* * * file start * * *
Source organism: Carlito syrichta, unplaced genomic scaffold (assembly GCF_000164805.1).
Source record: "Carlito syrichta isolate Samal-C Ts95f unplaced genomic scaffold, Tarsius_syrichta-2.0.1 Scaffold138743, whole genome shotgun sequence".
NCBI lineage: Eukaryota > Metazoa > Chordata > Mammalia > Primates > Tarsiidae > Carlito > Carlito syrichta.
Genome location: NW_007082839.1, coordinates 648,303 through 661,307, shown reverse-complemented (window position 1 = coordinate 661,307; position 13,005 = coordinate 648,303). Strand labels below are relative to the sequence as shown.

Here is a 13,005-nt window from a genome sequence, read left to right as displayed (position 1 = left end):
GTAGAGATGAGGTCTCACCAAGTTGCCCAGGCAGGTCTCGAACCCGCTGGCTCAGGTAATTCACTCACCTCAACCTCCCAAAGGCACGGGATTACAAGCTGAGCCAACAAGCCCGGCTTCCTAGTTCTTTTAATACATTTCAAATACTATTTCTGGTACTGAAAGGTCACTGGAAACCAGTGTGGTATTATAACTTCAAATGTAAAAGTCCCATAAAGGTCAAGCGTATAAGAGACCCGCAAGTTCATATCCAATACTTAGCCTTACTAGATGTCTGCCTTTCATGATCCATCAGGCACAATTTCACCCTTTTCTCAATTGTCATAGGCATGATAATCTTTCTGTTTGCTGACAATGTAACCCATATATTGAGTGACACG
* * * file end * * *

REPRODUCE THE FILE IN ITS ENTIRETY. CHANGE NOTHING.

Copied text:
Source organism: Carlito syrichta, unplaced genomic scaffold (assembly GCF_000164805.1).
Source record: "Carlito syrichta isolate Samal-C Ts95f unplaced genomic scaffold, Tarsius_syrichta-2.0.1 Scaffold138743, whole genome shotgun sequence".
NCBI lineage: Eukaryota > Metazoa > Chordata > Mammalia > Primates > Tarsiidae > Carlito > Carlito syrichta.
Genome location: NW_007082839.1, coordinates 648,303 through 661,307, shown reverse-complemented (window position 1 = coordinate 661,307; position 13,005 = coordinate 648,303). Strand labels below are relative to the sequence as shown.

Here is a 13,005-nt window from a genome sequence, read left to right as displayed (position 1 = left end):
GTAGAGATGAGGTCTCACCAAGTTGCCCAGGCAGGTCTCGAACCCGCTGGCTCAGGTAATTCACTCACCTCAACCTCCCAAAGGCACGGGATTACAAGCTGAGCCAACAAGCCCGGCTTCCTAGTTCTTTTAATACATTTCAAATACTATTTCTGGTACTGAAAGGTCACTGGAAACCAGTGTGGTATTATAACTTCAAATGTAAAAGTCCCATAAAGGTCAAGCGTATAAGAGACCCGCAAGTTCATATCCAATACTTAGCCTTACTAGATGTCTGCCTTTCATGATCCATCAGGCACAATTTCACCCTTTTCTCAATTGTCATAGGCATGATAATCTTTCTGTTTGCTGACAATGTAACCCATATATTGAGTGACACG